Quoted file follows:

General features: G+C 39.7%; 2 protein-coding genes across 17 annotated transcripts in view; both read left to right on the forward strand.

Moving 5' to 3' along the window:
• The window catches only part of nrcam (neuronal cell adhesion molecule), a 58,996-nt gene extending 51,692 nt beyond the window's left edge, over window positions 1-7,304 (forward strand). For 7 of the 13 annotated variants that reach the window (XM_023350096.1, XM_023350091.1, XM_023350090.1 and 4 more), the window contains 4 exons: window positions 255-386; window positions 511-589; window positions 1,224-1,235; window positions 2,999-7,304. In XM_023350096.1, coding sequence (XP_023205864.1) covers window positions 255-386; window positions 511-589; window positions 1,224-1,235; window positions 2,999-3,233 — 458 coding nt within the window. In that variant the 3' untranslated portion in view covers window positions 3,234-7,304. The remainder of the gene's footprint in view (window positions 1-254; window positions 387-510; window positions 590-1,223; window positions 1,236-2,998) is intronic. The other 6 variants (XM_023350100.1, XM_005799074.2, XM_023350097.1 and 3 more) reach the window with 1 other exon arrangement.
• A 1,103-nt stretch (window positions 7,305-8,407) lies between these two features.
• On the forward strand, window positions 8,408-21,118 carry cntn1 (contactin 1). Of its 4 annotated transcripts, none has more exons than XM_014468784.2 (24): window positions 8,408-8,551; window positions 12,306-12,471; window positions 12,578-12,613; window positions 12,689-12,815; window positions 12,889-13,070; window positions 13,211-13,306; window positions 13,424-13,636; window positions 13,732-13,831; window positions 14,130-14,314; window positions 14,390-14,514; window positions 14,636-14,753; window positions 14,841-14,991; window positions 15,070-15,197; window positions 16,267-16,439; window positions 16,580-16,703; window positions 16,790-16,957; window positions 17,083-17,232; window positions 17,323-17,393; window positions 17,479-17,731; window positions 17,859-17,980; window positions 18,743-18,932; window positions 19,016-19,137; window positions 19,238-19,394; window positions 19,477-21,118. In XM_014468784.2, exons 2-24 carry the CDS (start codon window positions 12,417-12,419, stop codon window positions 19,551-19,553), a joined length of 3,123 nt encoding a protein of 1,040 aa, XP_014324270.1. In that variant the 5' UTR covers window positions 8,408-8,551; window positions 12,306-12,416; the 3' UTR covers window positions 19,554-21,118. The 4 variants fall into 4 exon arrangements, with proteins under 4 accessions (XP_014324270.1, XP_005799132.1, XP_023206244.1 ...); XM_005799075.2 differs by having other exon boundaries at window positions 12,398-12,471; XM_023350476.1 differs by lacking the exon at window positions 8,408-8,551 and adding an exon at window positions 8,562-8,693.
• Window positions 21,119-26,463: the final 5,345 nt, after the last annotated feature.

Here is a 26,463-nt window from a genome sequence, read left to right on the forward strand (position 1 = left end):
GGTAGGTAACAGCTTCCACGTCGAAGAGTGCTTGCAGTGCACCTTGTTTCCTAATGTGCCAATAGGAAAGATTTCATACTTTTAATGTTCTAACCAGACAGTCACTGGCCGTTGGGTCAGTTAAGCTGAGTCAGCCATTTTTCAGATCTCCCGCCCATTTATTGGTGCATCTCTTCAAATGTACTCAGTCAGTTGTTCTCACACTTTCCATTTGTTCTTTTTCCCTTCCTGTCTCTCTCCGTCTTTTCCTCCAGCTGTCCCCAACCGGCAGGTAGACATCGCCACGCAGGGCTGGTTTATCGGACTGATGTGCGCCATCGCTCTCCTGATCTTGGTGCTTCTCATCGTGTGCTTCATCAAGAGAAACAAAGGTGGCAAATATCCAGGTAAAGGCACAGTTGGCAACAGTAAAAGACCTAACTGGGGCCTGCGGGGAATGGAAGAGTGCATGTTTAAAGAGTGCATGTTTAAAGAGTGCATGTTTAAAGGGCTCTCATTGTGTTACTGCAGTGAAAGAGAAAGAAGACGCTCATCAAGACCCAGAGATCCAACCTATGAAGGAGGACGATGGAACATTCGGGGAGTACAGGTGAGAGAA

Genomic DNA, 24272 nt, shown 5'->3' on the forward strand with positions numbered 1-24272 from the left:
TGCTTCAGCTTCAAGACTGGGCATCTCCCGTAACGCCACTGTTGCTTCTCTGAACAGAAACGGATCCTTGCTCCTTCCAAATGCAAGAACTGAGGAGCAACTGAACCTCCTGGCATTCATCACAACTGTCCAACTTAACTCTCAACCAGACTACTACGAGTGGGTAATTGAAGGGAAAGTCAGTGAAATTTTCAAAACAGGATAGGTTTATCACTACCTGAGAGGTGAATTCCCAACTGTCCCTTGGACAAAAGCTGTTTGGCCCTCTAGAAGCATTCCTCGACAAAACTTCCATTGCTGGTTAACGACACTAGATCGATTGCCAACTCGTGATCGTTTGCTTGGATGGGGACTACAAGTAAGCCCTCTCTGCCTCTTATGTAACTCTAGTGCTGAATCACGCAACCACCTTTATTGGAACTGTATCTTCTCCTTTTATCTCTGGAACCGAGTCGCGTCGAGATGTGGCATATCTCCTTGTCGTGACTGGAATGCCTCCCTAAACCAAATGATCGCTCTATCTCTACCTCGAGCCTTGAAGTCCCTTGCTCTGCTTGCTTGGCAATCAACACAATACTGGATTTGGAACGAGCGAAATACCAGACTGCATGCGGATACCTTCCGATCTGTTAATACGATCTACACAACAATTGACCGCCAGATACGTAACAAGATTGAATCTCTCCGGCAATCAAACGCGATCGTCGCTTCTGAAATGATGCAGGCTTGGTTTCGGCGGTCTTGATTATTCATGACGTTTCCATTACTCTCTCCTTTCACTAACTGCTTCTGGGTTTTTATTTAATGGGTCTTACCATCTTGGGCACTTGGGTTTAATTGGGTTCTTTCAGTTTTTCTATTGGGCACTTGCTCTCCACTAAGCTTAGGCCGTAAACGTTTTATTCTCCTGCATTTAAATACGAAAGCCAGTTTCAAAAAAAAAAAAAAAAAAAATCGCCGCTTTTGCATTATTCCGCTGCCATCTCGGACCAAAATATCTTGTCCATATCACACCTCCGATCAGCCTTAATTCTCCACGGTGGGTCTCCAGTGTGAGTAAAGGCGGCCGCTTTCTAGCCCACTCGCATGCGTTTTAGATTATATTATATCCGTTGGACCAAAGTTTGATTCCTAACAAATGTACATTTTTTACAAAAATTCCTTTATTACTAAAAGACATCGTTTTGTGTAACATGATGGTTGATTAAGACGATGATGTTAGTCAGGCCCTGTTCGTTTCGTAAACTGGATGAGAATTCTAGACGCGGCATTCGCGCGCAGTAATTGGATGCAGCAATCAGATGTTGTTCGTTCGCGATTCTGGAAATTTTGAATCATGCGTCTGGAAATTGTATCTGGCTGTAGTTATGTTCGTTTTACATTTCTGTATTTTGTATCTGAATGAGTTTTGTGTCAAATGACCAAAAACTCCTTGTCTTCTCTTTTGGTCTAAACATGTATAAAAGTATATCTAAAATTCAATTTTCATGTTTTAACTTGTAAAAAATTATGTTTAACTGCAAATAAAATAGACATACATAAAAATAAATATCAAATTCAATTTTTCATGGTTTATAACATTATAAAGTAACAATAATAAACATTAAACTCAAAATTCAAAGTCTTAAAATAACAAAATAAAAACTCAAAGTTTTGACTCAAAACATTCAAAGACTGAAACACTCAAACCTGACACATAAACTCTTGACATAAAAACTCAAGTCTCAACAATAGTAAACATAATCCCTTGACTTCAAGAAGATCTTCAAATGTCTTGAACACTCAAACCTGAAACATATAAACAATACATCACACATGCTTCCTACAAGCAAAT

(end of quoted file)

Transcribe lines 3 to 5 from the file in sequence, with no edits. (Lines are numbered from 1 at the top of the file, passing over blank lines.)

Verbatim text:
• The window catches only part of nrcam (neuronal cell adhesion molecule), a 58,996-nt gene extending 51,692 nt beyond the window's left edge, over window positions 1-7,304 (forward strand). For 7 of the 13 annotated variants that reach the window (XM_023350096.1, XM_023350091.1, XM_023350090.1 and 4 more), the window contains 4 exons: window positions 255-386; window positions 511-589; window positions 1,224-1,235; window positions 2,999-7,304. In XM_023350096.1, coding sequence (XP_023205864.1) covers window positions 255-386; window positions 511-589; window positions 1,224-1,235; window positions 2,999-3,233 — 458 coding nt within the window. In that variant the 3' untranslated portion in view covers window positions 3,234-7,304. The remainder of the gene's footprint in view (window positions 1-254; window positions 387-510; window positions 590-1,223; window positions 1,236-2,998) is intronic. The other 6 variants (XM_023350100.1, XM_005799074.2, XM_023350097.1 and 3 more) reach the window with 1 other exon arrangement.
• A 1,103-nt stretch (window positions 7,305-8,407) lies between these two features.
• On the forward strand, window positions 8,408-21,118 carry cntn1 (contactin 1). Of its 4 annotated transcripts, none has more exons than XM_014468784.2 (24): window positions 8,408-8,551; window positions 12,306-12,471; window positions 12,578-12,613; window positions 12,689-12,815; window positions 12,889-13,070; window positions 13,211-13,306; window positions 13,424-13,636; window positions 13,732-13,831; window positions 14,130-14,314; window positions 14,390-14,514; window positions 14,636-14,753; window positions 14,841-14,991; window positions 15,070-15,197; window positions 16,267-16,439; window positions 16,580-16,703; window positions 16,790-16,957; window positions 17,083-17,232; window positions 17,323-17,393; window positions 17,479-17,731; window positions 17,859-17,980; window positions 18,743-18,932; window positions 19,016-19,137; window positions 19,238-19,394; window positions 19,477-21,118. In XM_014468784.2, exons 2-24 carry the CDS (start codon window positions 12,417-12,419, stop codon window positions 19,551-19,553), a joined length of 3,123 nt encoding a protein of 1,040 aa, XP_014324270.1. In that variant the 5' UTR covers window positions 8,408-8,551; window positions 12,306-12,416; the 3' UTR covers window positions 19,554-21,118. The 4 variants fall into 4 exon arrangements, with proteins under 4 accessions (XP_014324270.1, XP_005799132.1, XP_023206244.1 ...); XM_005799075.2 differs by having other exon boundaries at window positions 12,398-12,471; XM_023350476.1 differs by lacking the exon at window positions 8,408-8,551 and adding an exon at window positions 8,562-8,693.